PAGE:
Here's what you can expect. Our estimates are for resizing up, so calculate about half of that if you need to resize down (unless noted).

  • Platinum rings are toughest to work with. It requires more time and different set of tools and burning gas. Therefore, it's the most expensive to resize. Resizing a platinum ring up costs around $100 at the lower end of the scale, and could go up to as high as $300 for more complex rings. If you're resizing down, because of the difficulty in working with the material, expect around $60-$100 for one size down.

  • White gold rings cost more in material but they're easier to work with than platinum. White gold rings have a layer of rhodium plating that will come off when melted. So the ring will have to be re-plated with rhodium. Rhodium plating itself costs around $30-$40. So the total resizing could be anywhere from $60-$130.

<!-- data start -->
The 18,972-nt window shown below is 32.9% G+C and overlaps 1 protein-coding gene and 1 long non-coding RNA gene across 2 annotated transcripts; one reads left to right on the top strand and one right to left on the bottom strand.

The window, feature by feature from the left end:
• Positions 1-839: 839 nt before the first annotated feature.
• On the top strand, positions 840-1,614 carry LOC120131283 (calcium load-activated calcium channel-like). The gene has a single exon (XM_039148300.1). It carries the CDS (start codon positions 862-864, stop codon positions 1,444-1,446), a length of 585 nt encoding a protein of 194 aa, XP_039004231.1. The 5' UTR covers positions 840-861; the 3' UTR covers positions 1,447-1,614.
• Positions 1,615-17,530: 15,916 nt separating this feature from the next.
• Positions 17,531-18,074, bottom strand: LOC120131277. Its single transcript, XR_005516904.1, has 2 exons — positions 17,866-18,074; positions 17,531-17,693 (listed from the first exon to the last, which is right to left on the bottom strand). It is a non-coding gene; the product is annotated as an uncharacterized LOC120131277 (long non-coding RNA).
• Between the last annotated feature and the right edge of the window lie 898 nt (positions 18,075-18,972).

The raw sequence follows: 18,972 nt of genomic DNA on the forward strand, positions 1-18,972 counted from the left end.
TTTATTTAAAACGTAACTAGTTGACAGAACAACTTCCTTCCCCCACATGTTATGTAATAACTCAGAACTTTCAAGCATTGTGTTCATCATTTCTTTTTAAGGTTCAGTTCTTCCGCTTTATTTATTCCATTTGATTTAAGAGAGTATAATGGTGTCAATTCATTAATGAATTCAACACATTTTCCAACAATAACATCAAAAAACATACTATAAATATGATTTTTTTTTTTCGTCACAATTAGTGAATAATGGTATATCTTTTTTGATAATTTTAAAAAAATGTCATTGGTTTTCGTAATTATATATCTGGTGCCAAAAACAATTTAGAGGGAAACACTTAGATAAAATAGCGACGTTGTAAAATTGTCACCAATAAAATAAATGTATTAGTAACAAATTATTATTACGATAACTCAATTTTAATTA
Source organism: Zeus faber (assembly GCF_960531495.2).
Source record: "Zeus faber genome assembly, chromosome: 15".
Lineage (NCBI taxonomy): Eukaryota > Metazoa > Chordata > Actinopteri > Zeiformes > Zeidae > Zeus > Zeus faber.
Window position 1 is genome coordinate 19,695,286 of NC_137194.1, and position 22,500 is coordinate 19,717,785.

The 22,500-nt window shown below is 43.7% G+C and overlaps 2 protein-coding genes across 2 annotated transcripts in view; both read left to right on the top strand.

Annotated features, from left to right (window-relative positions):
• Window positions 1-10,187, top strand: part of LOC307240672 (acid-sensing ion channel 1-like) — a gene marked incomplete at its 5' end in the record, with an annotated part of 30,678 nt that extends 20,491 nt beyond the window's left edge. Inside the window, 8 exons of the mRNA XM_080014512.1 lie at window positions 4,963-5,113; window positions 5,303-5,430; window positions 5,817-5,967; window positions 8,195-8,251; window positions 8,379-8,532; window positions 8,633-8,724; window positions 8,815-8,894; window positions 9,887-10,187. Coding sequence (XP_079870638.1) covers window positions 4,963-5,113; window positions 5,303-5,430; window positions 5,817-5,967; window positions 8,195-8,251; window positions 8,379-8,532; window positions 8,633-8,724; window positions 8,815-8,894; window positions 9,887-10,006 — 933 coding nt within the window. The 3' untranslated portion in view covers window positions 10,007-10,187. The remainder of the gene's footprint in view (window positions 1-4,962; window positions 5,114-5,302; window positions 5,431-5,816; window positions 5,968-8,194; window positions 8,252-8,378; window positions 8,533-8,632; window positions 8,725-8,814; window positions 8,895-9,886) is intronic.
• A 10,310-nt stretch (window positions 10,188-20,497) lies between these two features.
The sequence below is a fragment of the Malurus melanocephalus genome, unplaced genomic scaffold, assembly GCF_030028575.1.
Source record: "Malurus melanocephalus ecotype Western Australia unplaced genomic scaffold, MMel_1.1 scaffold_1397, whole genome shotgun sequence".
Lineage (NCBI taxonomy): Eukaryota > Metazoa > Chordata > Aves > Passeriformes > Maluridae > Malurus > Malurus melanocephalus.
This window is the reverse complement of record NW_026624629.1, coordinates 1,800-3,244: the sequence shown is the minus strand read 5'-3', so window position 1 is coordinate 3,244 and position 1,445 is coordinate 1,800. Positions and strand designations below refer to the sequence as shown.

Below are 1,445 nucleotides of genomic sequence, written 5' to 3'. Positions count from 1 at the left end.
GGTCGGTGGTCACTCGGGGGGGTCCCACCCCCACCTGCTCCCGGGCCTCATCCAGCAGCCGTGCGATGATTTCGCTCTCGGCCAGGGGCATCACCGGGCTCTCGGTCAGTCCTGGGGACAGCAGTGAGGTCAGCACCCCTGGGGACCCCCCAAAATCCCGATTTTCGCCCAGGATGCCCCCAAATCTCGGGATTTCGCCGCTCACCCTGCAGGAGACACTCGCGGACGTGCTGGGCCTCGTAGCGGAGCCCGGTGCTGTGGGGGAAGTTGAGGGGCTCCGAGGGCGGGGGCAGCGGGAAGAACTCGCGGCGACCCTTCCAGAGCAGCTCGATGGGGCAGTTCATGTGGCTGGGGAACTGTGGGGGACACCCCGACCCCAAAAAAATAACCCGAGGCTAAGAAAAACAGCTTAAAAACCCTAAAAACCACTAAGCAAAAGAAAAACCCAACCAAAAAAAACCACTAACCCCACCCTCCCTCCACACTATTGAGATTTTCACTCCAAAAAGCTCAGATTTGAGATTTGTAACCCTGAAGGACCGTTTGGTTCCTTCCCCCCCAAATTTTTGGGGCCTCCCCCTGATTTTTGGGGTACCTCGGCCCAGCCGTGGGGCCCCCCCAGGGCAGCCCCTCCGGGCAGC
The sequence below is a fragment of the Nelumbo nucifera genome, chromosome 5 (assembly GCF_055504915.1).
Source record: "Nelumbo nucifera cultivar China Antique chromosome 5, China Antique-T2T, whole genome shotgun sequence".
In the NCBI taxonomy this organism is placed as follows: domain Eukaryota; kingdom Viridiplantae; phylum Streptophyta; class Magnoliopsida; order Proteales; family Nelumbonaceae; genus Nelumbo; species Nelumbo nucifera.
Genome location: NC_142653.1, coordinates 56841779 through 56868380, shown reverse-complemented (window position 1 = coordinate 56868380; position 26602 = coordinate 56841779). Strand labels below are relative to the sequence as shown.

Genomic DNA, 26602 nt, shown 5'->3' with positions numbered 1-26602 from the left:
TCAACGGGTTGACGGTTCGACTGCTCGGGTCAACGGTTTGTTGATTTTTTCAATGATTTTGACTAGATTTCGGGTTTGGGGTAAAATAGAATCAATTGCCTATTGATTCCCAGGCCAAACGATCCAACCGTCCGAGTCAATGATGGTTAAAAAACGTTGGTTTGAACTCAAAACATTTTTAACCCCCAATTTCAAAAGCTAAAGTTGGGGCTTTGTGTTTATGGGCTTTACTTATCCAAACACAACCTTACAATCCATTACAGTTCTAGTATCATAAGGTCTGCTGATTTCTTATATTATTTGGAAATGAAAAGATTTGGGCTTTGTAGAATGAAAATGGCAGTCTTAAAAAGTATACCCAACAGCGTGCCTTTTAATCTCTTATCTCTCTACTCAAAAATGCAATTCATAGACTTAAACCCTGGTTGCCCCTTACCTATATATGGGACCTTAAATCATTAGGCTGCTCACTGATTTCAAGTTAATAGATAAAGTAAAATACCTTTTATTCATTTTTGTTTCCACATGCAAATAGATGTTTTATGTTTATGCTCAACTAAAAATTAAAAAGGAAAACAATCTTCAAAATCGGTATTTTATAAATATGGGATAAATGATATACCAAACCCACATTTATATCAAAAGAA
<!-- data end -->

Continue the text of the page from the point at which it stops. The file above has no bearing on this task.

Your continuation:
• Yellow gold rings are less costly to resize. The gold is soft and easy to work with. And it only needs to be soldered and polished. At the time of this writing (March 10, 2017), the price of gold was $1,207/ounce. So you can expect a resizing to cost around $40-$100.

  • Sterling silver rings are even less expensive. Silver prices are currently just $17.20/ounce. Resizing is typically just $20-$40.

Tip: The thicker your band is, the more it's going to cost because of the extra materials. Our estimates are for thin/simple bands to medium-thick bands.

If your band is extra thick, it could cost a little bit more. Or if you ring has extra details like gemstones in the band, factor in more for the labor needed to possibly reset the stones.

Types of Rings That Cannot Be Resized

Unfortunately, there are some types of rings that can't be resized. So if you're thinking of getting any of these, make sure you know the exact size before purchasing.